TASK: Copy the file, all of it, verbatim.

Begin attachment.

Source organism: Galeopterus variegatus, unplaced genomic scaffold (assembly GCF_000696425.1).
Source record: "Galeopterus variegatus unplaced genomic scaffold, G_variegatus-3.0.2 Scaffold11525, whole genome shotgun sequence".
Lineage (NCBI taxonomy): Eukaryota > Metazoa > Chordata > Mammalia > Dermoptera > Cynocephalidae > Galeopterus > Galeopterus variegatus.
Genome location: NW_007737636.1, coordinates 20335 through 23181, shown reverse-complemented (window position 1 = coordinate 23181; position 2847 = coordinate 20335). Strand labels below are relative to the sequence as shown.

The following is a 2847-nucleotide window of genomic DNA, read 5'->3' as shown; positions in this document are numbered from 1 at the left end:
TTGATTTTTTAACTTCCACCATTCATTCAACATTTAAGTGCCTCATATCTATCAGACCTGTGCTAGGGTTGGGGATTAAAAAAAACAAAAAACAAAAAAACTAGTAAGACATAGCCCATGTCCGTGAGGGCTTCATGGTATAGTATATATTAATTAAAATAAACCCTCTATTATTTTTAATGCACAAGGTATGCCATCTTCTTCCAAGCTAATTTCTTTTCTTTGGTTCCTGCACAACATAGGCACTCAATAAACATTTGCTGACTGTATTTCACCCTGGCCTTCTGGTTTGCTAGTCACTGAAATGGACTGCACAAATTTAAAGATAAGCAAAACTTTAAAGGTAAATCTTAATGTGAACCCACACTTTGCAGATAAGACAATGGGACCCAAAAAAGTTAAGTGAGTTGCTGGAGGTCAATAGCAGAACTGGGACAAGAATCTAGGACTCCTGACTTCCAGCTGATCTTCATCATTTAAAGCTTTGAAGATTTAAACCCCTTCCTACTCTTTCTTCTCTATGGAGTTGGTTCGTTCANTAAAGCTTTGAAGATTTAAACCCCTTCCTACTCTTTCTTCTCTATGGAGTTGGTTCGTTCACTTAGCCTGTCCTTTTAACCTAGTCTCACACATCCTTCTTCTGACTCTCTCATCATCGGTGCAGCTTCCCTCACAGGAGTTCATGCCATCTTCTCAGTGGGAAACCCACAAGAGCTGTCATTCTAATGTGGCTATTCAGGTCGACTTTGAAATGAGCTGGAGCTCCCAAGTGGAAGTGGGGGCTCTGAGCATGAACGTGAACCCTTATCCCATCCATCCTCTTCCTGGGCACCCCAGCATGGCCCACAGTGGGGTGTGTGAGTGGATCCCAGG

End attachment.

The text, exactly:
Source organism: Galeopterus variegatus, unplaced genomic scaffold (assembly GCF_000696425.1).
Source record: "Galeopterus variegatus unplaced genomic scaffold, G_variegatus-3.0.2 Scaffold11525, whole genome shotgun sequence".
Lineage (NCBI taxonomy): Eukaryota > Metazoa > Chordata > Mammalia > Dermoptera > Cynocephalidae > Galeopterus > Galeopterus variegatus.
Genome location: NW_007737636.1, coordinates 20335 through 23181, shown reverse-complemented (window position 1 = coordinate 23181; position 2847 = coordinate 20335). Strand labels below are relative to the sequence as shown.

The following is a 2847-nucleotide window of genomic DNA, read 5'->3' as shown; positions in this document are numbered from 1 at the left end:
TTGATTTTTTAACTTCCACCATTCATTCAACATTTAAGTGCCTCATATCTATCAGACCTGTGCTAGGGTTGGGGATTAAAAAAAACAAAAAACAAAAAAACTAGTAAGACATAGCCCATGTCCGTGAGGGCTTCATGGTATAGTATATATTAATTAAAATAAACCCTCTATTATTTTTAATGCACAAGGTATGCCATCTTCTTCCAAGCTAATTTCTTTTCTTTGGTTCCTGCACAACATAGGCACTCAATAAACATTTGCTGACTGTATTTCACCCTGGCCTTCTGGTTTGCTAGTCACTGAAATGGACTGCACAAATTTAAAGATAAGCAAAACTTTAAAGGTAAATCTTAATGTGAACCCACACTTTGCAGATAAGACAATGGGACCCAAAAAAGTTAAGTGAGTTGCTGGAGGTCAATAGCAGAACTGGGACAAGAATCTAGGACTCCTGACTTCCAGCTGATCTTCATCATTTAAAGCTTTGAAGATTTAAACCCCTTCCTACTCTTTCTTCTCTATGGAGTTGGTTCGTTCANTAAAGCTTTGAAGATTTAAACCCCTTCCTACTCTTTCTTCTCTATGGAGTTGGTTCGTTCACTTAGCCTGTCCTTTTAACCTAGTCTCACACATCCTTCTTCTGACTCTCTCATCATCGGTGCAGCTTCCCTCACAGGAGTTCATGCCATCTTCTCAGTGGGAAACCCACAAGAGCTGTCATTCTAATGTGGCTATTCAGGTCGACTTTGAAATGAGCTGGAGCTCCCAAGTGGAAGTGGGGGCTCTGAGCATGAACGTGAACCCTTATCCCATCCATCCTCTTCCTGGGCACCCCAGCATGGCCCACAGTGGGGTGTGTGAGTGGATCCCAGG